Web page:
A trial over the voter registration law known as Senate Bill 3 continued in Hillsborough County Superior Court on Wednesday.
The League of Women Voters of New Hampshire and the New Hampshire Democratic Party are suing the state over the 2017 law, which added new language to voter registration forms and new steps to the process asking people to prove they live in the community where they’re trying to vote.
Among the witnesses called Wednesday was Dartmouth Professor Michael Herron, who was hired by the plaintiffs to analyze the landscape of wrongful voting cases in New Hampshire and potential effects of the new law. Based on that analysis, Herron said there’s no proof that the problem SB3 was designed to address — wrongful voting — is a serious issue in New Hampshire. Herron said his analysis of voting and demographic data suggests that the law would disproportionately burden people who register to vote on the day of an election.
“Individuals who use same-day voter registration tend to be young, mobile and less wealthy,” he said, “and that means the burdens of SB3 are disproportionately on those sort of individuals.”
The state’s attorneys argued that Herron’s analysis was limited on several fronts, including the fact that it did not take into account pollworkers’ ability to use discretion in accepting different kinds of documentation beyond the items specified in the law. Assistant Attorney General Anthony Galdieri pointed out that some college towns, for example, accept paperwork showing students’ addresses.
Under questioning from Galdieri, Herron acknowledged that his analysis did not identify any voter who was disenfranchised as a result of the new law.
In the days ahead, the state’s attorneys also plan to call their own outside witness to further rebut Herron’s testimony.
Also testifying on Wednesday was Hanover Town Clerk Betsy McClain, who recounted the challenges she encountered during the 2018 elections trying to help voters understand the new language added to the voter registration forms under SB3. Under questioning from one of the state’s attorneys, McClain said she was not aware of any voter who did not vote because of the new law.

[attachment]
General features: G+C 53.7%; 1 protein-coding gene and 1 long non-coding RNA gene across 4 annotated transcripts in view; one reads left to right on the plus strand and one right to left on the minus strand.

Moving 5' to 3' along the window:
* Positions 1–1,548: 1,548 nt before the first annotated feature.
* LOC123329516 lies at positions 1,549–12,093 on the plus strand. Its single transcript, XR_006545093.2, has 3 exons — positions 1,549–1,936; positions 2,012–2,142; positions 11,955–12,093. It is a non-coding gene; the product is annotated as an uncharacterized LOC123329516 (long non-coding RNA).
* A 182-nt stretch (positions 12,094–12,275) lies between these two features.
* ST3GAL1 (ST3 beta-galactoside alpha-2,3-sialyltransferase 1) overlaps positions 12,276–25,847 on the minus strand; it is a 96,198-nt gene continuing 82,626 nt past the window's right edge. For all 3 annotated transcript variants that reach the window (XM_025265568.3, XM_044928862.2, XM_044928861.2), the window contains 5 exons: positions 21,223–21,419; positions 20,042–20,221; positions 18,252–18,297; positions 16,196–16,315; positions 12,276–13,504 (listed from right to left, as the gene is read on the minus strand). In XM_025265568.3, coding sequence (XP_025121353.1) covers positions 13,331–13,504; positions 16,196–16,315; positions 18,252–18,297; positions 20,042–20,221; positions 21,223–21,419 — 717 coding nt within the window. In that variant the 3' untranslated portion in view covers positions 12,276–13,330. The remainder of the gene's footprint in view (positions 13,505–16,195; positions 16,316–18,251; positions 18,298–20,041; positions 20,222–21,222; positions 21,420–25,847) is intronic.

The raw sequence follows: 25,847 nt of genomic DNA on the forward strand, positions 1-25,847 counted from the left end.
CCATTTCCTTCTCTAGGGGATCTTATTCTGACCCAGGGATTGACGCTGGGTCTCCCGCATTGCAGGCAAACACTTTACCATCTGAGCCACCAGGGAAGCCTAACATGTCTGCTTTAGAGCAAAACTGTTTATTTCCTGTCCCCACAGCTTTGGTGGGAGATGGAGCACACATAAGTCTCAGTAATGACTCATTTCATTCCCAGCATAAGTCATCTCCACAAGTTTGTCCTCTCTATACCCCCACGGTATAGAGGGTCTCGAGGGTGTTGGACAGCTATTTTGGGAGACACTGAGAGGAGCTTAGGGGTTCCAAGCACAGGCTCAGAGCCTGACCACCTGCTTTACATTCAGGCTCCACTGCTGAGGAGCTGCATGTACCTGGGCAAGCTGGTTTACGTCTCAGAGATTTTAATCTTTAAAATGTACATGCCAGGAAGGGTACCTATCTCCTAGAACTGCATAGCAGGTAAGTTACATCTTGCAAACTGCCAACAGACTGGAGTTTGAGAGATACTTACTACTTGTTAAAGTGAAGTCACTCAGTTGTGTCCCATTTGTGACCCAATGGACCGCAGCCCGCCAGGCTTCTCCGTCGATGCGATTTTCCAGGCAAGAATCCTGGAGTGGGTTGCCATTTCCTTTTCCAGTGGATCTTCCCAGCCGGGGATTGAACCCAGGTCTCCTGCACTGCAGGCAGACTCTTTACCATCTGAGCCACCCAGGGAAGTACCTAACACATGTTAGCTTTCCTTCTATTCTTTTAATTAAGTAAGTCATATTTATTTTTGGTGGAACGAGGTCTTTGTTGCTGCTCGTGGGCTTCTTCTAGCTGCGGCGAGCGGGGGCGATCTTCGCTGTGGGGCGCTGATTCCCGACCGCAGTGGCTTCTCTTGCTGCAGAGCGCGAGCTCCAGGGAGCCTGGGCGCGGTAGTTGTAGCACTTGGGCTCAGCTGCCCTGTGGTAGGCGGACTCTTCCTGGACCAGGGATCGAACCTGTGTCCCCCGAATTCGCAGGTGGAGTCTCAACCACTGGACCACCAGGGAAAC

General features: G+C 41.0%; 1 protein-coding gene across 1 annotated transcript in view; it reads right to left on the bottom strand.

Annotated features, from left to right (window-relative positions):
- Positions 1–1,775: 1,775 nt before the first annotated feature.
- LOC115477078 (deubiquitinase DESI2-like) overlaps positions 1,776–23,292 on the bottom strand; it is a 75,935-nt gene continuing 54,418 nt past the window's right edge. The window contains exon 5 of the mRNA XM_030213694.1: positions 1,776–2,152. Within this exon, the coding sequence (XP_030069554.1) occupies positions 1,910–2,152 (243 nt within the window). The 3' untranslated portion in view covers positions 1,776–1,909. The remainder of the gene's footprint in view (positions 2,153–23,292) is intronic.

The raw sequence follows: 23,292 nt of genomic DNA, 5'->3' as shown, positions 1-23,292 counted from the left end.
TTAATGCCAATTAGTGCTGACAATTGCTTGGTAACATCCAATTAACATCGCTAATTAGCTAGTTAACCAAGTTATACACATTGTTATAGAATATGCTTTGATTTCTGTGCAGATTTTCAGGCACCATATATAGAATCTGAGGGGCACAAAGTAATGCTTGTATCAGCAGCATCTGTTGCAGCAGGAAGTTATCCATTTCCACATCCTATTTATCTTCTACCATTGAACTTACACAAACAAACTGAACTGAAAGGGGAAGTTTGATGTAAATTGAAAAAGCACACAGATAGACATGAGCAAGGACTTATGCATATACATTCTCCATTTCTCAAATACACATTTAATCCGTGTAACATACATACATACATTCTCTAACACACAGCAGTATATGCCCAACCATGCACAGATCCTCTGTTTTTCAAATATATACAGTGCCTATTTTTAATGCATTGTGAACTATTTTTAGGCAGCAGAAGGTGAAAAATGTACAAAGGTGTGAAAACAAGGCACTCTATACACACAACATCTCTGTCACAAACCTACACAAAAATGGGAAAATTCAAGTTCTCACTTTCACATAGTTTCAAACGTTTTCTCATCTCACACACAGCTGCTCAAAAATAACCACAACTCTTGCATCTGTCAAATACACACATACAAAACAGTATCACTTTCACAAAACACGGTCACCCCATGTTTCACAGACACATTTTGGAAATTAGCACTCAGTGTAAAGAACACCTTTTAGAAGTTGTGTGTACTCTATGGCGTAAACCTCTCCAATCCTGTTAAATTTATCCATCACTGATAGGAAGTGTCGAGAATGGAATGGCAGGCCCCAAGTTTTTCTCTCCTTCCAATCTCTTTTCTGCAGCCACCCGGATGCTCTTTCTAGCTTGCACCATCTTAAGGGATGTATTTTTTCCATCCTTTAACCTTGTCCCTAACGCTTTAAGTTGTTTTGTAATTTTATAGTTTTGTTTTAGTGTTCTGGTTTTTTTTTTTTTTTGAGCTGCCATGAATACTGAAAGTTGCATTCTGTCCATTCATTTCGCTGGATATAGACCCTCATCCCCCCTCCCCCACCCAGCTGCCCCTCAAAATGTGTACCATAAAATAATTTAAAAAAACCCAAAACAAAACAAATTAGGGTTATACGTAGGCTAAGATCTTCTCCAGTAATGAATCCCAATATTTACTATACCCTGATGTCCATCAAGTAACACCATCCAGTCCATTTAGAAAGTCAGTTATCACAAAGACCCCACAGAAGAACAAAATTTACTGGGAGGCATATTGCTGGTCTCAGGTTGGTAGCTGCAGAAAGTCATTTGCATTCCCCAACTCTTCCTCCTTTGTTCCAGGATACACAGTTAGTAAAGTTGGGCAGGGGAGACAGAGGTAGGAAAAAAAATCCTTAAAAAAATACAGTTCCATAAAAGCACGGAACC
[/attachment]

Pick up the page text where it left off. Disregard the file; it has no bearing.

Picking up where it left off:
The final witness of the day was Mary Beth Gentleman, a Massachusetts attorney who has participated in election protection efforts for the New Hampshire Democratic Party. Gentleman said she witnessed long lines of exasperated voters at Nashua’s Ward 1 polling place, where she was stationed during the 2018 general election. Over the course of several hours, Gentleman said she watched the line stretch outside and around the building, overheard several voters worrying about not being able to wait because of childcare obligations or other responsibilities, and watched five people leave.
When cross-examined by one of the state’s attorneys, Gentleman said she could not say with certainty that none of the people who left came back later to complete the voting process. The state’s attorneys also raised questions about the relevance of Gentleman’s testimony, pointing out that she was watching the polling place as a whole — not just the same-day registrants — and could not account for the exact amount of time it took a new voter to make their way through the registration process.
The trial is scheduled to continue into next week, but a ruling won’t be issued until after the New Hampshire presidential primary in February.